The Principles for progress in deepening EMU are clear and include:

  • No mutualisation of debts.
  • Strengthen the post-crisis economic governance system.
  • A proper role for market discipline.
  • Financial solidarity with states that respect the rules yet lose market access.

Read the full proposal here

9 May 2018

Temporary Eurobill Fund (TEF): 30 FAQs

The Temporary Eurobill Fund offers a modest, technical but concrete step that can be expanded progressively into a financial, economic and political structure if circumstances develop propitiously. This author has developed the TEF plan over several years – now comprehensively updated. (All FAQs are listed on page 2 - click on a Question that interests you to jump straight to it).

Follow on Twitter: #TemporaryEurobillFund

Version 1.1

1.What is the TEF Plan?

  • The Objectives:
  • Re-enforce financial stability.
  • Provide:  a “safe asset” for banks to reduce the `doom loop’ with their government; a “Risk Free Rate” yield curve to support CMU; a simple savings vehicle for citizens.
  • Build trust amongst states, institutions and citizens to assist a European demos.
  • The Principles:for progress in deepening EMU are clear and include:
  • No mutualisation of debts.
  • Strengthen the post-crisis economic governance system.
  • A proper role for market discipline.
  • Financial solidarity with states that respect the rules yet lose market access.
  • The Mechanics: TEF is a simple “plainest of plain vanilla” plan:
  • For a common institution created by participating Eurozone states to purchase the under-two year debt issuance of those states.
  • The institution would finance such purchases by issuing its own bills - matching its assets in overall volume and maturity. “Back to Back” market finance for absolute simplicity and transparency.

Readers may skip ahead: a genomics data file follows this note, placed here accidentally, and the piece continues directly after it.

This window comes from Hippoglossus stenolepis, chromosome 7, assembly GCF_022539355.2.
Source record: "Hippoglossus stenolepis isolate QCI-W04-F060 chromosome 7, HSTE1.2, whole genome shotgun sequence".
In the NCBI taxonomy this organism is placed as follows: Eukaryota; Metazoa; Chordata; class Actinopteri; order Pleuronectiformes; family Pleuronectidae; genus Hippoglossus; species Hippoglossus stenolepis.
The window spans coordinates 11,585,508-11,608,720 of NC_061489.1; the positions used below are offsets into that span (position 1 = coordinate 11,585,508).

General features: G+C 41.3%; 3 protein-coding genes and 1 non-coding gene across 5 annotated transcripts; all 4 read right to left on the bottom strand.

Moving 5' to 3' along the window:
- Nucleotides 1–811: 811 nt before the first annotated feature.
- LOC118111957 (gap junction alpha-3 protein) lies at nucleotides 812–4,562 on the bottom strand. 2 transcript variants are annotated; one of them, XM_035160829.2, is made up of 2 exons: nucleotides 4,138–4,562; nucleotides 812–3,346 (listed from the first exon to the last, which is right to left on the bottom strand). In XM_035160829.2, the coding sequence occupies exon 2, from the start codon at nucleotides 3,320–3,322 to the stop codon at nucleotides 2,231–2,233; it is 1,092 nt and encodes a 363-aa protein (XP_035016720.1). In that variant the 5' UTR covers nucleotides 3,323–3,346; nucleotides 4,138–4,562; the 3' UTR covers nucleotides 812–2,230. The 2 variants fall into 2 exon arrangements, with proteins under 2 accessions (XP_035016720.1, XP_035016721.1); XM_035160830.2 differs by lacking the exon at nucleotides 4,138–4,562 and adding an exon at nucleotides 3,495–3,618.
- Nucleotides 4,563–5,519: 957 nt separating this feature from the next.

• The TEF is a replacement of existing debt, rather than a mechanism to increase debt.
  • Why two years? Nothing magical… (i) Seems long enough to give a state in difficulties time to realise and begin to change before markets cut off access (ii) enough issuance to become a major market sector with undoubted liquidity.
  • The TEF will charge all borrowers an identical interest rate for a given maturity.
  • The TEF’s legal structure would replicate the tried and tested ESM Treaty. It would not require a change to EU Treaties so could be set up very quickly.
  • Governance is inter-governmental – not Communautaire at this stage.
  • If it did not prove effective, then it would cease to issue new bills and most of its bills would have run off within a year, and completely within two years.

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7 May 2018

A bespoke services deal with EU 27: fantasy or reality?

Anyone who thinks that it will be easy for the EU to grant the UK a bespoke deal on financial services needs to understand what the EU27 thinks is at stake. After all, the Great Financial Crash had its European headquarters in the City of London and has resulted in a re-structuring of the EU’s economic governance rules to give a hugely enhanced role for Eurozone bodies such as the Eurogroup. The crisis forced the whole thrust of financial regulation within the EU to move on from “mutual recognition” – pioneered by UK Commissioner Lord Cockfield in the 1990s – to a single Eurozone regulator such as the Single Supervisory Mechanism for the banking system.

However, the UK Government has now revived the concept of mutual recognition especially for financial services. As Brexit Secretary Davis put it: each side would "trust each other’s regulations and the institutions that enforce them.” This may work on the day of Brexit but the Prime Minister raised the issue pointedly in her Florence speech – what happens when we want to diverge? The EU believes it has answered this question explicitly in its published negotiating guidelines “The European Council further re-iterates that the Union will preserve its autonomy as regards decision –making” – meaning the EU27 will decide for itself what it wants to do. This is hardly surprising for a group that is about seven times the size of the UK. [...]

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10 April 2018

Less than a year for an increasingly unlikely Brexit - 140th Brussels for Breakfast – CPD Notes